A few years ago, before I was a mother, Eric and I were living in Denver. I happened to find a vegan meet up group who was planning a potluck. Eric and I were eager to make some new friends and vegans seemed like a good start.
When the day arrived we drove across town to a church that had agreed to let the vegan group use their dining hall.We walked in nervously, not sure what to expect, there was tons of food all of the dishes labeled with ingredient lists and recipes! There were plenty of friendly vegans from all walks of life; it was great. We dished ourselves up a heaping plate of vegan food and seated ourselves at one of several round tables.
Soon enough we were joined by a young mother and her daughter who was about 3. We chatted and had a pleasant meal, but what I remember most (and the point of this story) was being absolutely impressed at what a good veggie eater the 3 year old girl was. She picked up broccoli and ate it up, lettuce was followed by peppers and carrots and any vegetable put in front of her. I asked the mother what her secret was for getting her child to be such a good veggie eater and she, without a hint of irony said that she'd just always put veggies in front of her daughter and the girl had grown to love them. She informed me that was a bonus of raising a vegan kid.
Fast forward to the present. I have my own vegan daughter who had been, until a few months ago, a pretty good veggie eater. I have always put veggies in front of her and sometimes it has taken a few tries, but she had always eventually given it a go. Something has changed and now she eyes every dish with suspicion. She spots a black fleck and panics that it might be a mushroom (who knew mushrooms were an issue). The smallest fleck of herb is dutifully extracted. This morning she pulled off a nearly microscopic piece of her pancake and informed me that it was "stinky." Thankfully she will drink veggie juice by the gallon, leading me to believe that this is a visual and textural issue more than anything.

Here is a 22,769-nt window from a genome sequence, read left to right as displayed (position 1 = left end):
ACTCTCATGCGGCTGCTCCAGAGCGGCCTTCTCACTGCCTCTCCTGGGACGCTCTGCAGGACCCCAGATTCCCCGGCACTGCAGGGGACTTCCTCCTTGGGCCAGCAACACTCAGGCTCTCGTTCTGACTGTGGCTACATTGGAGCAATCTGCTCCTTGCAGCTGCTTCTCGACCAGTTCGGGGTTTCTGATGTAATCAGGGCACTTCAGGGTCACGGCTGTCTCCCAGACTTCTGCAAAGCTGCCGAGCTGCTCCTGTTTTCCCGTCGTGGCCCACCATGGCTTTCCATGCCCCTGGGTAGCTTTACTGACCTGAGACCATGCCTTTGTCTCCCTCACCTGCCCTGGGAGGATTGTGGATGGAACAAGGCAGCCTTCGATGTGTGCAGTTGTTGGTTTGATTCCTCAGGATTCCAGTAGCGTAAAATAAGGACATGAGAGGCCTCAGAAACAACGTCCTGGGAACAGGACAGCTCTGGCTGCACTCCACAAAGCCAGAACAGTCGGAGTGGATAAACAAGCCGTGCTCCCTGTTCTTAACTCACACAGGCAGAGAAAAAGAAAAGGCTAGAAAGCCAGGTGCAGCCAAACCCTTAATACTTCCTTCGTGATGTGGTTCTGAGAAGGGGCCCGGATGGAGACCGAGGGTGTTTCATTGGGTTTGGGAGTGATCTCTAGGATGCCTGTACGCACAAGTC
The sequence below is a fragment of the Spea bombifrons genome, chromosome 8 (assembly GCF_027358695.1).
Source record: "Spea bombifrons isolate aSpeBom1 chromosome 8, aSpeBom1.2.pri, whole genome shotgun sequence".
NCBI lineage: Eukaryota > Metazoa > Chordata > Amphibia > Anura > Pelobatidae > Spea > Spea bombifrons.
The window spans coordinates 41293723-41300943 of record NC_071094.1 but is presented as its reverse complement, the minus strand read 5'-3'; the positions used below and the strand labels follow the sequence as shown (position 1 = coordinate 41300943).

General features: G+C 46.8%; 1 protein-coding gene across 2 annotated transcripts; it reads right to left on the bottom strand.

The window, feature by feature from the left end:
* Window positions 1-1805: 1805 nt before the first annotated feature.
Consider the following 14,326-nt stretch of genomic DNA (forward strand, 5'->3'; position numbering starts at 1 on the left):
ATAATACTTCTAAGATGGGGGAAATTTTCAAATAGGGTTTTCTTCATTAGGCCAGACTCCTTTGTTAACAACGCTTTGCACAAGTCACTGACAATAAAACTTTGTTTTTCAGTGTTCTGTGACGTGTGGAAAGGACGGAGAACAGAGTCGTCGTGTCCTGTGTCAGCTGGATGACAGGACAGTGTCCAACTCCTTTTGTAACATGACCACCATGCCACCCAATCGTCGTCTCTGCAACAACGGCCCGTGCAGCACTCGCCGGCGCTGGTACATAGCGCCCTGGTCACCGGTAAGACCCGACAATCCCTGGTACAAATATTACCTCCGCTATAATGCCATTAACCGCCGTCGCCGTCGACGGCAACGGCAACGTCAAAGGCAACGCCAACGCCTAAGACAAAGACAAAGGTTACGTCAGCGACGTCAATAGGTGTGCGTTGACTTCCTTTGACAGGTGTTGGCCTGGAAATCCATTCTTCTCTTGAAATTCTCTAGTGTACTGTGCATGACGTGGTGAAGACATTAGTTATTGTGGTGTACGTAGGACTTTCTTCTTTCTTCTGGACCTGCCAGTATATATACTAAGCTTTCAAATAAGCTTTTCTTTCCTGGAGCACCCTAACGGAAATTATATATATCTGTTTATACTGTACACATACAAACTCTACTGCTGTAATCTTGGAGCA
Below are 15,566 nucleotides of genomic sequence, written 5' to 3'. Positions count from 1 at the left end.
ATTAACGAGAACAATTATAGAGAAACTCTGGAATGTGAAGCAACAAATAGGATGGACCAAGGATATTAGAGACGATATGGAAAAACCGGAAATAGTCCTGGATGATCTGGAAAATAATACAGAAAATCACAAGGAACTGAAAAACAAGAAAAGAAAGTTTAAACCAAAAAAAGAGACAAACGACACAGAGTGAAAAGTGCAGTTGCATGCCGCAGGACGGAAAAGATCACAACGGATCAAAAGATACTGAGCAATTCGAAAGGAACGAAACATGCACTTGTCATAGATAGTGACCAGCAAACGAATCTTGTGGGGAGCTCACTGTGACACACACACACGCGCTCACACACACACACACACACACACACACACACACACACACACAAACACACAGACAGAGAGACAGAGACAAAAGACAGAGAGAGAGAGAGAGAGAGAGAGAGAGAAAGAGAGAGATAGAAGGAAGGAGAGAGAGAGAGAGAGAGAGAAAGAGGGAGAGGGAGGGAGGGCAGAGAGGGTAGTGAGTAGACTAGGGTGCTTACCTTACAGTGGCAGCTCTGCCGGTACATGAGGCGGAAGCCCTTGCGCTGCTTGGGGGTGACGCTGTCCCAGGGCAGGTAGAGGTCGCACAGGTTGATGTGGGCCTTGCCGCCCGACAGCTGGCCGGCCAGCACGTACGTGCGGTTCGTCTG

So, I am taking a trip down the veggie disguising avenue. I plan to continue to put regular veggies in front of her, but I am also sneaking them in wherever and whenever I can. Last night I made a lasagna with this issue in mind...now it isn't a culinary masterpiece, it is geared towards little ones, but I thought it was pretty good. The squash gave it a mellow flavor.
1 roasted butternut squash (cut off stem, halve, seed, roast face down on a cookie sheet at 300 F 40-50 minutes)
1 jar of tomato sauce, nothing chunky or picky eaters will discover!
1 package of lasagna noodles
1 package extra firm tofu, drained
1/4 c. vegan cream cheese
1/2 tsp. garlic powder
1 tsp. lemon juice
1 package mozzarella Daiya shredded vegan cheese
Pre-heat the oven to 300 F. Scoop out the flesh from the butternut squash once it has cooled and puree in a food processor or blender until smooth and creamy. Mix the squash with the tomato sauce. Cook the lasagna noodles according to package directions. Meanwhile, in a separate bowl, mash the tofu into a crumble, no big chunks. Add the cream cheese and mix. Add the garlic powder and lemon juice and mix. Once the noodles are done cooking, drain. Pull out a big casserole dish. Layer noodles across the bottom, then a layer of 1/3 of the tofu mixture, spread evenly. Top with 1/3 of the sauce/squash mixture, spread evenly. Finally add an even layer of the Daiya cheese over the top. Repeat 2 more times. Then place the lasagna into the oven and back for 20-30 minutes. Serve with a salad, some fruit and French bread.
Now I want to say this was a resounding success. I imagined her eating 3 helpings or something and that didn't happen, but she did end up eating about half of an adult size serving with only a fair amount of suspicion. I think I am on to something. So now I am just planning to add pureed veggies to anything and everything I can. Hopefully she will become accustomed to the taste and the rest will fall into place. How do you get your kids to eat veggies?